Self-Forgiveness – Why Is It So Hard? 

Most of us have been hurt by others several times. And, of course, this comes with a lot of pain, anger, and sadness. And then, being full of negative and painful feelings, we feel the need to blame the responsible ones. 

Those feelings can haunt us until we manage to forgive the one who hurt/betrayed us. Forgiveness does not mean that we forget the harm and the pain we suffered or that we should rebuild the relationship with those that hurt us. Forgiveness means letting go of resentment, anger, guilt, shame, and sadness, accepting the whole experience and moving on [1].

Forgiving others can be quite challenging. But what happens when the perpetrator is us? What if it is us that caused all the painful, guilty, hostile, and shameful feelings? According to research, it is much harder to forgive ourselves than the others [2].  

This article will cover:

  • The definition of forgiveness and self-forgiveness.
  • Why is it so hard to forgive ourselves? 
  • Tips to forgive yourself.

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Self-forgiveness” can be about forgiving the self for harming the self (intrapersonal self-forgiveness) and about forgiving the self for harming someone else (interpersonal self-forgiveness). As with “forgiveness”, “self-forgiveness” means that we show compassion to ourselves, deliberately releasing the anger, guilt, and pain, reaching an internal sense of peace and learning from the previous mistakes. 

Why Is It Hard to Forgive Ourselves?  

Undoubtedly, many times we engage in actions that are not in line with our values. Every time we act in the wrong way according to us, we create a cognitive dissonance. That means, that because we acted against our ethical values, we feel an internal inconvenience and not satisfied with our side.

As a result, we need to do something to fix the situation. And since, it is impossible to delete our action and hard to forgive ourselves for the pain we provoked, it is easier to start punishing ourselves for it.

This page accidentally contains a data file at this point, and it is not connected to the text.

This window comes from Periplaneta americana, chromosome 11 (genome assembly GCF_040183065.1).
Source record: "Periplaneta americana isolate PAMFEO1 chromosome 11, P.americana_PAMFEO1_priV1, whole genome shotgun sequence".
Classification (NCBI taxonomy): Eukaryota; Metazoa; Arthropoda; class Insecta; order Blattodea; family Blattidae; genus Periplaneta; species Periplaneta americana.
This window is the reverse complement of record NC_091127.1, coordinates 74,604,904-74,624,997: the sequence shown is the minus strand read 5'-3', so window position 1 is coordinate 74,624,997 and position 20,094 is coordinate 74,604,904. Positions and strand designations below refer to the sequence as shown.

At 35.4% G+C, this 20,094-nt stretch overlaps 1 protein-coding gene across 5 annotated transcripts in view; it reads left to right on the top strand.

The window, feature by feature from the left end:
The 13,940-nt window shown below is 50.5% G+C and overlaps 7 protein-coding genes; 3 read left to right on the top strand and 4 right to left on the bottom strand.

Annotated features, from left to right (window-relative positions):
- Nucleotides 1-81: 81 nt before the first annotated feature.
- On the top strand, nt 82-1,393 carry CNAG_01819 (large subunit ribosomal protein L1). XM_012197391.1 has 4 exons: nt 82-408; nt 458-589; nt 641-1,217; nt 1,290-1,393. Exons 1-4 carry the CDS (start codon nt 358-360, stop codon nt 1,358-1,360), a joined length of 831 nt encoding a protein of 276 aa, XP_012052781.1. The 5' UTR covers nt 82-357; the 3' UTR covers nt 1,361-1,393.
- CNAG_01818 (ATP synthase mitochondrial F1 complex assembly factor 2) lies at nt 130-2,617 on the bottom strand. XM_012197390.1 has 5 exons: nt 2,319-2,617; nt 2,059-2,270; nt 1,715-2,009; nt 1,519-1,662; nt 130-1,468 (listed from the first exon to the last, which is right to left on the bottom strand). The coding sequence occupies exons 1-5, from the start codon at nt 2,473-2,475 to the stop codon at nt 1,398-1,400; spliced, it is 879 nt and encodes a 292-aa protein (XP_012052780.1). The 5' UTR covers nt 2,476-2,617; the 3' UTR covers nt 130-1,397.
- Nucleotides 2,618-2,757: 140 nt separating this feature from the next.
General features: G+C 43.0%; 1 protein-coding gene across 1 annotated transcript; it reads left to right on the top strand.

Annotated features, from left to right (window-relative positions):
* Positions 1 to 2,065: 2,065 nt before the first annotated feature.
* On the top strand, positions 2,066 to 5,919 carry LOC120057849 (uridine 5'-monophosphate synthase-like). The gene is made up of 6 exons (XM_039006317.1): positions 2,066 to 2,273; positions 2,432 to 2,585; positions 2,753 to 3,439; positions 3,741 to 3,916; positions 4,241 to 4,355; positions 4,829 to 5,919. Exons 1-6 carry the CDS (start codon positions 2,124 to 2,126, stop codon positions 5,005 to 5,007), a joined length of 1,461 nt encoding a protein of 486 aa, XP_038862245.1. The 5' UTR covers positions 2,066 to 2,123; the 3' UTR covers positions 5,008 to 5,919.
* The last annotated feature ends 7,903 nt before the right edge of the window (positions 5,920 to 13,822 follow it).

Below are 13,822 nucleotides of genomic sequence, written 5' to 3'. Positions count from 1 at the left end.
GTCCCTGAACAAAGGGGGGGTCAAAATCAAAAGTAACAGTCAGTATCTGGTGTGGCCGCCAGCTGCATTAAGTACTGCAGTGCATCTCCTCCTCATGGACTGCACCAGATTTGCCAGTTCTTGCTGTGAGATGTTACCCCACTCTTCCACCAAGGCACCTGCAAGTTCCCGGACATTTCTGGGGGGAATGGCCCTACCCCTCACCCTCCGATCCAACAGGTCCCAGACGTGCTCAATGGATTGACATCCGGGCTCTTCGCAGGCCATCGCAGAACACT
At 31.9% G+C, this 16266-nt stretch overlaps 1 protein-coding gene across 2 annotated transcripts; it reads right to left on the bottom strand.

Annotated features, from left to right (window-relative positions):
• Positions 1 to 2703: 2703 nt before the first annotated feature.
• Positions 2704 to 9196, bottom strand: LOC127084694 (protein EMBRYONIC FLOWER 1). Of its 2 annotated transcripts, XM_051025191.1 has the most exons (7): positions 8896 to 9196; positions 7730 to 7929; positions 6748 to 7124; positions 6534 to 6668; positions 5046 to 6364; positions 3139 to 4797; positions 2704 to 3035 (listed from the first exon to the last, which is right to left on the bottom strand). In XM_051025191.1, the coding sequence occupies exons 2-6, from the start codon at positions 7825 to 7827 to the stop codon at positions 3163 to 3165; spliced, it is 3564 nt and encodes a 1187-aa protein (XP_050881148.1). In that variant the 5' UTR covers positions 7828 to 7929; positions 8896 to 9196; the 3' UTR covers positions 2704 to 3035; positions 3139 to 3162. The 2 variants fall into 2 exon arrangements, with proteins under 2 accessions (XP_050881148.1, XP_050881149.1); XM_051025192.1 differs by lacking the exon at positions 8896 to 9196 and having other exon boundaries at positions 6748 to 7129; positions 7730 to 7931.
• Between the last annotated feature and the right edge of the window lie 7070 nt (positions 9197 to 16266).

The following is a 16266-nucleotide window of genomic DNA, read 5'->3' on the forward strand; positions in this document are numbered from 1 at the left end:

And I am definitely not saying that we enjoy it. Most of us, we really want to forgive ourselves and move on instead of punishing ourselves. But why do we get stuck in self-loathing? Why can’t we move on and let go of the anger and pain? Harmful self-directed behaviors that happen consciously or unconsciously are hindering our self-forgiveness.   

Do You Engage in Negative Self-Talk?

Engaging in negative self-talk is the first obstacle to achieve self-forgiveness.  After being aware that we have done something wrong, we can engage in negative self-criticism and self-talk. For example, a student did not study for an exam and then he/she failed. Afterwards, feeling of guiltiness and anger come in the surface and then he/she starts having thoughts such as “Why can I be responsible for once? I am always like this, I will always be a loser, I am a failure”. Instead of focusing on the wrong behavior and making a plan to correct it, we keep judging ourselves for the mistake we made, and we keep talking to ourselves like we are our worst enemy [2].  

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Do You Dwell on Your Mistakes?

Rumination is another enemy to self-forgiveness [3].  According to Watkins, 2008, “Rumination involves repetitive thinking or dwelling on negative feelings and distress and their causes and consequences” [4].

This means that we dwell on our mistakes, and we keep reproducing them on our minds.  As a result, we feel again and again the anger, sadness, guiltiness, and shame we felt the first time, getting stuck in the same vicious circle.

Experimental studies manipulating rumination have indicated that rumination exacerbates our negative feelings and negative self-talk. It is like we keep beating up ourselves over and over again, strengthening the negative feelings Focusing on the negative experience, feelings and thoughts, we tend to consider the mistakes we made as something irreversible.